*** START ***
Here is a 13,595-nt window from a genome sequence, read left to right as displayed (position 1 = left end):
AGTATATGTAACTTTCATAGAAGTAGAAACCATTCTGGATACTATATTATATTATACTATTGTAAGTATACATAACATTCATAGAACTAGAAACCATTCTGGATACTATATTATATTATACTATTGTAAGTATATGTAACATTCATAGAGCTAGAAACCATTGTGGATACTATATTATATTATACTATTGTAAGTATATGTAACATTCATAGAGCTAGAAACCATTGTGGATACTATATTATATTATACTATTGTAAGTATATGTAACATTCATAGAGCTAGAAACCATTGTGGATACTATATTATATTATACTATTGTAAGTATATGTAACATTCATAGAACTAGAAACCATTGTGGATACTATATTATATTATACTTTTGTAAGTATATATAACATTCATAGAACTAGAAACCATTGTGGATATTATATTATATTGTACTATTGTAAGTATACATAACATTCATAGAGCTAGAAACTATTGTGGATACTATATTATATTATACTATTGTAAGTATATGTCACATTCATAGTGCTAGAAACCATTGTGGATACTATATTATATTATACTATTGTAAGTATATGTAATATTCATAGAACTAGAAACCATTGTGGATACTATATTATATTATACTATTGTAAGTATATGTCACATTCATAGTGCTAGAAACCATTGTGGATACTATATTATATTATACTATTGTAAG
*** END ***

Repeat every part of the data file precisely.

Here is a 13,595-nt window from a genome sequence, read left to right as displayed (position 1 = left end):
AGTATATGTAACTTTCATAGAAGTAGAAACCATTCTGGATACTATATTATATTATACTATTGTAAGTATACATAACATTCATAGAACTAGAAACCATTCTGGATACTATATTATATTATACTATTGTAAGTATATGTAACATTCATAGAGCTAGAAACCATTGTGGATACTATATTATATTATACTATTGTAAGTATATGTAACATTCATAGAGCTAGAAACCATTGTGGATACTATATTATATTATACTATTGTAAGTATATGTAACATTCATAGAGCTAGAAACCATTGTGGATACTATATTATATTATACTATTGTAAGTATATGTAACATTCATAGAACTAGAAACCATTGTGGATACTATATTATATTATACTTTTGTAAGTATATATAACATTCATAGAACTAGAAACCATTGTGGATATTATATTATATTGTACTATTGTAAGTATACATAACATTCATAGAGCTAGAAACTATTGTGGATACTATATTATATTATACTATTGTAAGTATATGTCACATTCATAGTGCTAGAAACCATTGTGGATACTATATTATATTATACTATTGTAAGTATATGTAATATTCATAGAACTAGAAACCATTGTGGATACTATATTATATTATACTATTGTAAGTATATGTCACATTCATAGTGCTAGAAACCATTGTGGATACTATATTATATTATACTATTGTAAG